Drag Race 101: Headers, Part II
In Part I, we looked at header primary tube lengths (equal and not so equal). We also examined inertial scavenging. Basically, getting the tube length right is important. It’s an interesting topic, but as some have pointed out, why can’t you simply use a flow bench come up with the right header primary tube size? Obviously, tube size has an effect upon inertial scavenging. With all other factors being equal, you will obtain a superior scavenging effect with an increase in exhaust speed. Some folks will even tell you that the exhaust valve diameter determines the header tube diameter (not exactly correct).
Now, to a point, a header manufacturer can control the speed of the exhaust gas by changing the diameter of the primary tube. The smaller the diameter of the tube, the faster the exhaust will flow (keeping in mind the exhaust flow slows as it cools). A clever header builder will recognize that by varying both the length and the diameter of a given primary tube in a header, those tubes can be tuned to provide the largest amount of inertial scavenging. But there’s something else that is equally important and it can have an effect upon the header configuration, and it also shows why a flow bench is pretty much useless when dealing with header sizing:
Wave scavenging does not involve the physical movement of exhaust gases up and down the header tubes. Instead, it deals with the sound waves created in the engine. When an exhaust valve first opens, a pressure wave begins to travel — moving in excess of 18,500 inches per second (more than the speed of sound, which at sea level is 13,514 in/sec). This sonic wave is moving quickly – much quicker than the ever expanding exhaust wave. When the sonic wave arrives at the end of the primary tube, a negative shock wave is generated, and this wave travels backwards toward the exhaust port (that means it is “reflected”). What the header builder has to do is to time the arrival of this negative pressure wave to occur just before the exhaust valve has closed and while the intake valve is opening. If the negative wave arrives too soon or too late, the power potential of the next combustion chamber cycle will be “diluted” significantly. Obviously, a flow bench doesn’t have this capability.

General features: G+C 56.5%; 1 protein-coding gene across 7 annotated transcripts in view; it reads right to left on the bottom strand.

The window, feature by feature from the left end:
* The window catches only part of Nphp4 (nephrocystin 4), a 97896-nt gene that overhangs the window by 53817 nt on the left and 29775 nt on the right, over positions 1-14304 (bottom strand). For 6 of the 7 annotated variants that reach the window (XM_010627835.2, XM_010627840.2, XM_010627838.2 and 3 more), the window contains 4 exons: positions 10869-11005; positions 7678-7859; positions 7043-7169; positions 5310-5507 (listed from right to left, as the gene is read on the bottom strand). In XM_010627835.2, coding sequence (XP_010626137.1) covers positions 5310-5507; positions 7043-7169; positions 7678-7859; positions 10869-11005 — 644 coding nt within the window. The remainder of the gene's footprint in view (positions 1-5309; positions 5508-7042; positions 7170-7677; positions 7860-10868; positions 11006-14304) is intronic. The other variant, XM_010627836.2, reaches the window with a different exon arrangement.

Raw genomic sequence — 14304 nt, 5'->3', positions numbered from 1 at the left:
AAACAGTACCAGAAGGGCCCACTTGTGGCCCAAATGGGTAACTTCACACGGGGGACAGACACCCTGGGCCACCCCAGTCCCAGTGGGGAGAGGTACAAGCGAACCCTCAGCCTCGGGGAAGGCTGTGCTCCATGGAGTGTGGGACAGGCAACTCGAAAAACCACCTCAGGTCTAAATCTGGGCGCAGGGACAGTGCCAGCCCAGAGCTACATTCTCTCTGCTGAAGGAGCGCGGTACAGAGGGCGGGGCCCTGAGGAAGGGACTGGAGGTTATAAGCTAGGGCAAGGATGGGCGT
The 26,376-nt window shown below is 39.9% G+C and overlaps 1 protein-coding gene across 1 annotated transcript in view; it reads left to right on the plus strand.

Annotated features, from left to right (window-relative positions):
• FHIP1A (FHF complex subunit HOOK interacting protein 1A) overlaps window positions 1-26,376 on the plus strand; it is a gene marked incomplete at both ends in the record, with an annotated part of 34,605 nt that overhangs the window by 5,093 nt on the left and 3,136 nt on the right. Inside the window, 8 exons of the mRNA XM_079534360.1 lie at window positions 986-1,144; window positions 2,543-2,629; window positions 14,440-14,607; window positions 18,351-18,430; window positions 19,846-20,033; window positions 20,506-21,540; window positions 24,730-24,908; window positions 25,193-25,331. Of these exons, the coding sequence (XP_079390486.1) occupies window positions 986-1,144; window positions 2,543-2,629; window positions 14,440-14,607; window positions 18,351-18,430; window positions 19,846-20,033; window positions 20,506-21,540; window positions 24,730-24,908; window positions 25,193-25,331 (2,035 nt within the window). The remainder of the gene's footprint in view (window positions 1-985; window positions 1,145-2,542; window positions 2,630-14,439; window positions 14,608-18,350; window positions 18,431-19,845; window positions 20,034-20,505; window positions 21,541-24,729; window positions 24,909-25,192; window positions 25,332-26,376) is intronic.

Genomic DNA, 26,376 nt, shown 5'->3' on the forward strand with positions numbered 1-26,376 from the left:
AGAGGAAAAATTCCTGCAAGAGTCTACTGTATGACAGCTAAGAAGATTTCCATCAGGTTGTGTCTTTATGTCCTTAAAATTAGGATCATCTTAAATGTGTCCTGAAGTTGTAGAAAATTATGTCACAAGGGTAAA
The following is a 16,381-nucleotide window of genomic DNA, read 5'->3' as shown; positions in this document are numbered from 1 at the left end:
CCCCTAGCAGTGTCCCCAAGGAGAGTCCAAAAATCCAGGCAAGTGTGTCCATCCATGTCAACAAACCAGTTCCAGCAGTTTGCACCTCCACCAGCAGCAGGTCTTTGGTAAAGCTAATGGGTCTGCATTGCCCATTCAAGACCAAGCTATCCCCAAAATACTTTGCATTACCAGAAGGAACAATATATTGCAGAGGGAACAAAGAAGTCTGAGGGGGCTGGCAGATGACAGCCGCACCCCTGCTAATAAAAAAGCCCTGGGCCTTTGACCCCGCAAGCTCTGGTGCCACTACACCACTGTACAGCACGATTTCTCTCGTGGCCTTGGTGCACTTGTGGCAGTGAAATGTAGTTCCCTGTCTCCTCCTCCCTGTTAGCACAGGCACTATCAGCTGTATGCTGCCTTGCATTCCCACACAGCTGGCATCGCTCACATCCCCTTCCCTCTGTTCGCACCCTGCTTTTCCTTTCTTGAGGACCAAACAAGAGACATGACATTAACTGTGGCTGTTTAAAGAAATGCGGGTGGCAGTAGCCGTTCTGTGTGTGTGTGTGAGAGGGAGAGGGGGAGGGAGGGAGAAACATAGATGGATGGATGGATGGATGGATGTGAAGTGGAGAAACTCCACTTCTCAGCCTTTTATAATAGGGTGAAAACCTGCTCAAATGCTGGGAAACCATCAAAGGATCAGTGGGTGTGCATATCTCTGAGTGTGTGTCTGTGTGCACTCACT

Generally speaking the engine likes to see a lower pressure and a higher speed in the exhaust (the larger the tube, the lower the exhaust speed). Typically, a situation with a highly negative pressure in the exhaust during the camshaft overlap period (when both inlet and exhaust valves are open) will produce power.
Equally important, an accurate set of specifications for a “tuned” exhaust system can’t be created easily by way of mathematics either. Certainly there are formulas and software available (…readily available, and in an upcoming segment, we’ll provide you with examples) to provide basic header dimensions, but many experts will tell you that in order to accurately arrive at the exact header primary tube length and diameter, there is only one real option: Trial and error.
Collector Length or Primary Length – What’s Important?
Collector length is important, but some racers tend to ignore it. Sure dozens upon dozens of sharp little guy racers take the time to adjust collector length for their given combinations. But the problem is, some racers think collector length is directly related to peak engine horsepower. This could very well be wrong.
Collector length is determined, primarily, by the variables of the racecar in question, and is not entirely dependent upon the engine alone. That means the header data you collect from an engine dyno test could very well prove invalid when the motor is installed in the car. When tuning the headers (and the entire exhaust system for that matter) for a given combination, there is a huge cross section of variables. Things such as vehicle weight, rear axle ratio, transmission type and end use of the vehicle all come into play. Once the variables are all taken into account, the header manufacturer can then determine at what RPM level the peak torque curve should be developed. In contrast to what may have been discussed and written in the past (and perhaps incorrectly), the most important thing to consider when selecting headers is the primary tube diameter. It’s something you can’t change without buying new headers. But you have to remember that primary tube length can be used to move the torque curve in either direction (effectively moving the torque curve from one RPM level to another).
We’ll dig deeper into collectors in Part III.
So You Want to Be A Drag Racer: Buying, Building, Wrenching and Racing
The allure of the drag strip is easy to understand – a place where it takes less than 10 seconds to make a stand, prove your skill, speed, and nerve. But the road to the races can be intimidating. The Burnout wants to make that road a lot smoother for aspiring racers, whether it’s through building a new car, modding a used one, or taking that ride all the way up to the burnout box and beyond. This series is a work in progress, an ever expanding comprehensive guide to all the things that take drag racing from concept to reality.
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